As reported in the August 24, 2009 issue of Time magazine, new research indicates that talking on a cell phone while driving, even using hands-free technology, can be dangerous.
In July, a previously-buried 2003 National Highway Traffic Safety Administration study was released and it identified the cell phone as a serious safety hazard.
Yes, this IS related to presenting!
Transportation Secretary Ray LaHood thinks cell phones are such a problem that he’s planning a Distraction Summit at the end of September to discuss the dangers of driving while distracted.
Do people ever present in a way that distracts the audience from hearing their message? Hmmm.
David Strayer, a psychology professor at the Univesrity of Utah, did a series of simulator tests in which half the drivers talking on a hands-free phone failed, missing a turn off to a rest area that the test called for them to stop at.
Here’s where you’ll see more directly the connection to presenting. Steven Yantis, a professor of psychological and brain science at Johns Hopkins University, says that when people direct their attention to sound, the visual capacity of their brain decreases. Yantis says, “When people are listening to a cell phone conversation, they’re slower to respond to things they’re looking at.”
This reminds me of Richard E. Mayer’s research, which he covers in his book, Multimedia Learning. He says that our brain doesn’t easily take in both visual and auditory input at the same time. Specifically, if people are reading, they’re not listening. In other words, when you display a slide with a significant amount of text on it, people read the text. During that time, they aren’t listening to you. They miss your discussion of those points.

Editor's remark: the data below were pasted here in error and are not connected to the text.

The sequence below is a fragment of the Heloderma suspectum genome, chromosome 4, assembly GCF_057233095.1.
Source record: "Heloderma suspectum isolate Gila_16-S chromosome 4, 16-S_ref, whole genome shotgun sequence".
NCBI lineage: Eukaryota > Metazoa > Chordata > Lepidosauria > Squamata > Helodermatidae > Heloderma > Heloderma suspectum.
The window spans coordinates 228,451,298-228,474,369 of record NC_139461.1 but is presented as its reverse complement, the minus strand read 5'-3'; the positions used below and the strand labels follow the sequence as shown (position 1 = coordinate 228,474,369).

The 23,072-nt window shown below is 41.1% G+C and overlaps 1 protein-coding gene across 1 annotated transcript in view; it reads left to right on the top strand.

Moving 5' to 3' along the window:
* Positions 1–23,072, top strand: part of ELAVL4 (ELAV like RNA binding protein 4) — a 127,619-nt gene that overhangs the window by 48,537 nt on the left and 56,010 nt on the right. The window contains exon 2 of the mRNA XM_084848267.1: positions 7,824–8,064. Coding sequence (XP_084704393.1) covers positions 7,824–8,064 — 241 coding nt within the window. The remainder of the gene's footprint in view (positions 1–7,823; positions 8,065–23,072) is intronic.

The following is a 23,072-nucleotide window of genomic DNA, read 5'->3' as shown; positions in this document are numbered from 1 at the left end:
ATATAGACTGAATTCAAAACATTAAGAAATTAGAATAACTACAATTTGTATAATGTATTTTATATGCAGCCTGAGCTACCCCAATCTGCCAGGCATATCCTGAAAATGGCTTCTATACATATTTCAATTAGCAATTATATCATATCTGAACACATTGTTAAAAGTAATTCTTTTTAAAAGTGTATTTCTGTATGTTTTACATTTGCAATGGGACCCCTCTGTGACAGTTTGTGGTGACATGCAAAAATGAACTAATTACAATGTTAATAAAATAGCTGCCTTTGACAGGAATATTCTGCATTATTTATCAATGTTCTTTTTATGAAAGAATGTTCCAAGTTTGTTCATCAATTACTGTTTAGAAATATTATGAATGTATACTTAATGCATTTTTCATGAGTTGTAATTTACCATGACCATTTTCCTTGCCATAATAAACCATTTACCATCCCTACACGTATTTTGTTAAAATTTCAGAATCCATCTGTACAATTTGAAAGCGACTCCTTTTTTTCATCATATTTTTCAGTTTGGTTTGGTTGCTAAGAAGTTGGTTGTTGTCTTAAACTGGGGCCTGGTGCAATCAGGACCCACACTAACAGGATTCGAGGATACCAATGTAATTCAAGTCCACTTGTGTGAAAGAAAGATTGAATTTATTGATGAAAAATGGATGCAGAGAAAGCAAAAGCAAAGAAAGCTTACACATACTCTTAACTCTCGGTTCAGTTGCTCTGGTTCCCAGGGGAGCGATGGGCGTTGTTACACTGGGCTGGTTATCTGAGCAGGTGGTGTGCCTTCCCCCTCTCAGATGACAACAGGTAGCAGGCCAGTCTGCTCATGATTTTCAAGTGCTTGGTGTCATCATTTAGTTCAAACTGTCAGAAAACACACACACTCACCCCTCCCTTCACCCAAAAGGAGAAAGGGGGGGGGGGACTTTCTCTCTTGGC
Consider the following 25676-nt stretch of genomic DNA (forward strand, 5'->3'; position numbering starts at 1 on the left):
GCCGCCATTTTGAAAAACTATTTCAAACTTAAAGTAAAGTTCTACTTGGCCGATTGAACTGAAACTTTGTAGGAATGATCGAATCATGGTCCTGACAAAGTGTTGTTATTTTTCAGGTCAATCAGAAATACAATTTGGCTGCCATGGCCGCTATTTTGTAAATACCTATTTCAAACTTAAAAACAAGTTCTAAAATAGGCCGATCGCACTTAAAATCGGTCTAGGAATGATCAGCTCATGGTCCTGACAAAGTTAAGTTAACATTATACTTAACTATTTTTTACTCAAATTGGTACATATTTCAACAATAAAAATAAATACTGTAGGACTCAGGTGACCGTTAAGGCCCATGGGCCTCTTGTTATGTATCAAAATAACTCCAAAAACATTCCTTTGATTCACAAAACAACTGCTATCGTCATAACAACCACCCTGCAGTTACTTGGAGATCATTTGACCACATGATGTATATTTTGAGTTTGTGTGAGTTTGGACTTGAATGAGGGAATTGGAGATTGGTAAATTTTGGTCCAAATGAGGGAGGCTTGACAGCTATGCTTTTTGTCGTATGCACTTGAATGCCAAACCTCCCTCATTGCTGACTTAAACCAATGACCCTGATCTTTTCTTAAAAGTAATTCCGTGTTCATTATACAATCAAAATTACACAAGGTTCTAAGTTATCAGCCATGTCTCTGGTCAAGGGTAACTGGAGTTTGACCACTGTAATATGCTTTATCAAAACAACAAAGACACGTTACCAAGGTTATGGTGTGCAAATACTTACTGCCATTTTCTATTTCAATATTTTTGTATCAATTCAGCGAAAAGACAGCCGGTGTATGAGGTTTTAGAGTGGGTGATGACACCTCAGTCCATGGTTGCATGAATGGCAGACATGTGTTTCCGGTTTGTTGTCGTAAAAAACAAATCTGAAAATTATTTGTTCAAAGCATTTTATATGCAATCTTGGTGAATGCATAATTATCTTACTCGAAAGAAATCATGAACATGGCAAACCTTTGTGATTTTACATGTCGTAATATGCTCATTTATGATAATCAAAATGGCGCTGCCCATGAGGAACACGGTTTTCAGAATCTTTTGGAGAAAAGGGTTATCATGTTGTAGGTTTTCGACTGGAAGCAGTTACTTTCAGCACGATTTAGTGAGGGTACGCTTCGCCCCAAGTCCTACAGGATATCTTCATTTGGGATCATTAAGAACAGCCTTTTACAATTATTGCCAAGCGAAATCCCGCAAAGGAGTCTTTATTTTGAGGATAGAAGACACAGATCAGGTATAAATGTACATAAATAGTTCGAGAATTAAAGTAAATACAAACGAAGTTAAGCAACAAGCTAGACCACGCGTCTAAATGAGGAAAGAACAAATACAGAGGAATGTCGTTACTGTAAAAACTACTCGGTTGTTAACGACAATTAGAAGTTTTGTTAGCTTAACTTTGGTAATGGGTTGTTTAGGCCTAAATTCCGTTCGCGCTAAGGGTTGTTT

I tested this recently at a talk I gave to a group of faculty at Maharishi University of Management. (I blogged about this a couple of weeks ago. The handout has now been downloaded over 1600 times! You can find the handout at http://budurl.com/xhf5.)
I told the faculty to pretend to be students as I talked through a slide with 4 bullet points. Then I asked them what they experienced. The result was clear. They read the first slide and missed what I was saying (and I elaborated on the text that was on the slide) during that time. When they had finished reading, they turned their attention to me, but experienced both annoyance and boredom, since they had already read the slide. Although I was adding some additional content, it wasn’t enough to make listening to me worthwhile.
Who wants to annoy and bore the audience?
In one of Strayers’s simulator studies, participants were slower to brake and caused more crashes while talking on a cell phone than when they had a .08% blood alcohol content!
(Note that there is contradictory evidence from a study done by scientists at the Virginia Tech Transportation Institute. They also found cell phone use when dialing and texting to be dangerous, but just talking and listening didn’t lead to a statistically significant increase in risk.)
If true, when you distract your audience from listening to you by reading text on a slide, it’s like you’re talking to a drunk audience! They don’t hear you, so they don’t remember much of what you said.
Maybe we should have our own Distraction Summit! Let’s resolve not to display slides full of text while we’re talking.